MSU Night at the DAM

MSU Night at the DAM
We’re taking over the Denver Art Museum!

Come learn more about the emerging professionals docent internship, meet museum professionals, and enjoy artist activations by Moe Grahm and Sarah Darlene.


April 18th at 3:30pm

Use the QR Code to reserve your spot! Email questions to Dr. Weiss.

Metropolitan State University of Denver Awarded $20,000 Grant from the National Endowment for the Arts

A group of children sit on the floor of a wood-framed and glass-clad structure. The children are interacting with colorful materials.
Ger Innovation Hub, Rural Urban Framework, University of Hong Kong, photo by Rural Urban Framework.

The National Endowment for the Arts (NEA) announced that Metropolitan State University of Denver has been awarded a $20,000 Grants for Arts Projects grant supporting Design for the Common Good programming. This project supports the dissemination of public interest design best practices through a national conference, exhibition, and a digital archive.

MSU Denver’s project is among 1,248 projects across America totaling $28,840,000 that were selected to receive this first round of fiscal year 2022 funding in the Grants for Arts Projects category.

Part of the grant project includes the Design for the Common Good International Exhibition hosted at MSU Denver’s Center for Visual Art in Denver, Colorado. The exhibition opened on January 14, 2022 and runs through March 19, 2022. It is held in conjunction with the Structures for Inclusion conference hosted at MSU Denver on March 4 and 5, 2022 and will feature keynotes and panel discussions from project teams included in the exhibition. As part of the grant project, case studies will be developed from exhibition content creating a digital archive of public interest design practices to be hosted on the Design for the Common Good Network website.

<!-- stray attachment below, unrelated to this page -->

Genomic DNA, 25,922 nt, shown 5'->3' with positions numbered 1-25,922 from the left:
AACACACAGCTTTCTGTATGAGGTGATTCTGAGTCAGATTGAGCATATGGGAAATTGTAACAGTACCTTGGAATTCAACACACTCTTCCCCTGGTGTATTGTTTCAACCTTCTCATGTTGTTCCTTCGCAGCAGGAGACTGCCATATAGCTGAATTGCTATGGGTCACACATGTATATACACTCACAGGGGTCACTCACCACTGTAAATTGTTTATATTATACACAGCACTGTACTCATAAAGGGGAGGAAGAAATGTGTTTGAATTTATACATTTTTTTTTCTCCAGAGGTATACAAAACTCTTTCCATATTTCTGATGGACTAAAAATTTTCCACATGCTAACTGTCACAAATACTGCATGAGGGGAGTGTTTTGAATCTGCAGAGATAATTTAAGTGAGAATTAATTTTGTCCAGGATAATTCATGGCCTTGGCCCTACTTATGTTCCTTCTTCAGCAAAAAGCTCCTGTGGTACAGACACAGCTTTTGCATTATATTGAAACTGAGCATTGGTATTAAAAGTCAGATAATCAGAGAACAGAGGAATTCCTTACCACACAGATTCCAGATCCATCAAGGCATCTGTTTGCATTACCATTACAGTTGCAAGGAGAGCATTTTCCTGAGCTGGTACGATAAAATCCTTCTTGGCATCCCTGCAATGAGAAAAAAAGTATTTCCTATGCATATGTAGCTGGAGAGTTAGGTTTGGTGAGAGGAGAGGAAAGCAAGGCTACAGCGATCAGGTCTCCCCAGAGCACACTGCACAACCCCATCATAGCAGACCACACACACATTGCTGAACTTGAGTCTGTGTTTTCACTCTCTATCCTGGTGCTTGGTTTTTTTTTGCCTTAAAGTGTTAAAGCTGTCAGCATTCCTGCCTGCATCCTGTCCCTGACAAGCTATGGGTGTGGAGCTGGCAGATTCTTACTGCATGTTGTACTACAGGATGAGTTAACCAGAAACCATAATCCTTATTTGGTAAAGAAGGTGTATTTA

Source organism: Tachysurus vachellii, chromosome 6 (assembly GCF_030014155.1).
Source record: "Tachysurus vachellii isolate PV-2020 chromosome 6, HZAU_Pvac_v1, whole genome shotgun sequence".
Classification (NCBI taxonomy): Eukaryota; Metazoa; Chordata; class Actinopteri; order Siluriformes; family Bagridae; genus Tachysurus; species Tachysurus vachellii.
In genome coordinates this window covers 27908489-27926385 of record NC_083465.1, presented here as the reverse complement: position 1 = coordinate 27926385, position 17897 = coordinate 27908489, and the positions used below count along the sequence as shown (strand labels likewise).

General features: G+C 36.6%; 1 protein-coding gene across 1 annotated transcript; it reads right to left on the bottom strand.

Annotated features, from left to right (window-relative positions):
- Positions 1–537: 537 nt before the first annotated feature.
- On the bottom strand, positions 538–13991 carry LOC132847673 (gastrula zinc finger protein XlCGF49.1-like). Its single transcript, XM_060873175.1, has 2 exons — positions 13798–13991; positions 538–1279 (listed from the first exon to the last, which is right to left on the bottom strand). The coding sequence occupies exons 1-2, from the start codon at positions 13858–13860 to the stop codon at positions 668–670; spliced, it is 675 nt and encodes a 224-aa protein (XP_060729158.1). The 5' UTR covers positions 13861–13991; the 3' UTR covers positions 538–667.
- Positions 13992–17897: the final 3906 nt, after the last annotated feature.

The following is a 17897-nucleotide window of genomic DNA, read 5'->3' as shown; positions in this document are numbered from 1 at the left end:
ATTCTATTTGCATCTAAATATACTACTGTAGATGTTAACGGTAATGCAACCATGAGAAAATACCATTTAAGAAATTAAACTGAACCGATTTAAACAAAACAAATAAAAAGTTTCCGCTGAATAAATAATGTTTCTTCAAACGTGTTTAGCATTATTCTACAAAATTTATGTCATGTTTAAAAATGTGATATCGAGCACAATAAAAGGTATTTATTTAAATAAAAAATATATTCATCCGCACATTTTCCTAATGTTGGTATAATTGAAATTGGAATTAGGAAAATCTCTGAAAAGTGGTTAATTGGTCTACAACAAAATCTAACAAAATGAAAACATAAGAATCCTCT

Lisa M. Abendroth, Professor | Grant Project Director
Communication Design Program
Metropolitan State University of Denver
Office: 303-615-0102 | [email protected]

Portrait of Professor Lisa M. AbendrothProfessor Lisa M. Abendroth is the curator and organizer of the Design for the Common Good International Exhibition featured at MSU Denver’s Center for Visual Art from January 14 – March 19, 2022. Her research focuses on public interest design and the social, economic, and environmental impacts created with, and within, the contexts of underserved people, places, and problems. Her pedagogy is committed to community-led design practices that embolden access and equity. She is a SEED (Social Economic Environmental Design) Network co-founder and co-editor of two books in Routledge’s Public Interest Design Guidebook series.

National Endowment for the Arts logo, Design for the Common Good International Exhibition logo


Alumni Bob Harrell Donates Lerch Work

Bob Harrell, an alum from 1977, and his wife Kristin Kuhlman donated a painting by Harrell's uncle, Franz Lerch, an Austrian painter who left the country before the war because his wife was Jewish and he hated the Nazis. “Don’t ever return the painting to Austria.” That was the only stipulation Bob Harrell (pictured left) had for his recent donation of the Franz Lerch painting “Fishing Boats.” Lerch was an important figure in Austria’s Neue Sachlichkeit (New Realism wave) and happens to have been an uncle to MSU Denver alumnus Harrell. In the late 1930s, Lerch and his wife fled Austria due to his wife’s Jewish heritage, and the artist destroyed much of his work. Having witnessed the horrors of a Nazi-occupied nation, Lerch was adamant that his paintings never return to the country that had scorned his family. Now, Harrell and his wife Kristin Kullmann (right) are graciously entrusting MSU Denver with preserving “Fishing Boats,” one of the artist’s few remaining works, and honoring Lerch’s wishes. “I fully trust MSU Denver and the institution’s commitments to excellence, without reservation,” Harrell said. “Service and integrity are cornerstones which have enabled MSU Denver to build a sterling reputation and exhibit outstanding performance in the realm of higher education.” Soon, the colorful painting will hang in the Art Department conference room as part of a materials collection that was started by faculty in the Art History, Theory and Criticism program. “Art is a strong part of a culture’s history, and it is part of what shapes a culture’s values,” said Deanne Pytlinski, Ph.D., chair and associate professor of Art, who is excited at the opportunity to bring art and history alive for students.


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